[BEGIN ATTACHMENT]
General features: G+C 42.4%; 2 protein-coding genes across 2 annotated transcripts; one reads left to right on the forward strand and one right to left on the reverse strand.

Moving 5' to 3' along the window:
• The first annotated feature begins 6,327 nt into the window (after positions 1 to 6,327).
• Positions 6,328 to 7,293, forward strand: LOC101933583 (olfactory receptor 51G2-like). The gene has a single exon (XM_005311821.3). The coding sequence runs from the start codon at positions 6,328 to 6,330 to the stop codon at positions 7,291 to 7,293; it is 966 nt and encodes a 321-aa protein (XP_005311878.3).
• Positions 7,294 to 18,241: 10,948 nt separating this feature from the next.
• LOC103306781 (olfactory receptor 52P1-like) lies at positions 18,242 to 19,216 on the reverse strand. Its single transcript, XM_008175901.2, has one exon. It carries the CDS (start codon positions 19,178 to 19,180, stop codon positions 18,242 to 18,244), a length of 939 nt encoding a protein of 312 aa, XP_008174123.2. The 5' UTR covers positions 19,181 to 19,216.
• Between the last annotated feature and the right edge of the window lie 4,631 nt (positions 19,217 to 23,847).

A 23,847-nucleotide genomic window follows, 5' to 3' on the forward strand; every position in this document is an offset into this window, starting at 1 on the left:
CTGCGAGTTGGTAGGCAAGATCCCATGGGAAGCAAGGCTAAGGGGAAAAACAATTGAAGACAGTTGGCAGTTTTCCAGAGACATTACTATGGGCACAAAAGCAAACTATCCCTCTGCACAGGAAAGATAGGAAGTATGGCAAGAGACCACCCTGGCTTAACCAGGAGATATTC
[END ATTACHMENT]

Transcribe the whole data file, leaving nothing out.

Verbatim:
General features: G+C 42.4%; 2 protein-coding genes across 2 annotated transcripts; one reads left to right on the forward strand and one right to left on the reverse strand.

Moving 5' to 3' along the window:
• The first annotated feature begins 6,327 nt into the window (after positions 1 to 6,327).
• Positions 6,328 to 7,293, forward strand: LOC101933583 (olfactory receptor 51G2-like). The gene has a single exon (XM_005311821.3). The coding sequence runs from the start codon at positions 6,328 to 6,330 to the stop codon at positions 7,291 to 7,293; it is 966 nt and encodes a 321-aa protein (XP_005311878.3).
• Positions 7,294 to 18,241: 10,948 nt separating this feature from the next.
• LOC103306781 (olfactory receptor 52P1-like) lies at positions 18,242 to 19,216 on the reverse strand. Its single transcript, XM_008175901.2, has one exon. It carries the CDS (start codon positions 19,178 to 19,180, stop codon positions 18,242 to 18,244), a length of 939 nt encoding a protein of 312 aa, XP_008174123.2. The 5' UTR covers positions 19,181 to 19,216.
• Between the last annotated feature and the right edge of the window lie 4,631 nt (positions 19,217 to 23,847).

A 23,847-nucleotide genomic window follows, 5' to 3' on the forward strand; every position in this document is an offset into this window, starting at 1 on the left:
CTGCGAGTTGGTAGGCAAGATCCCATGGGAAGCAAGGCTAAGGGGAAAAACAATTGAAGACAGTTGGCAGTTTTCCAGAGACATTACTATGGGCACAAAAGCAAACTATCCCTCTGCACAGGAAAGATAGGAAGTATGGCAAGAGACCACCCTGGCTTAACCAGGAGATATTC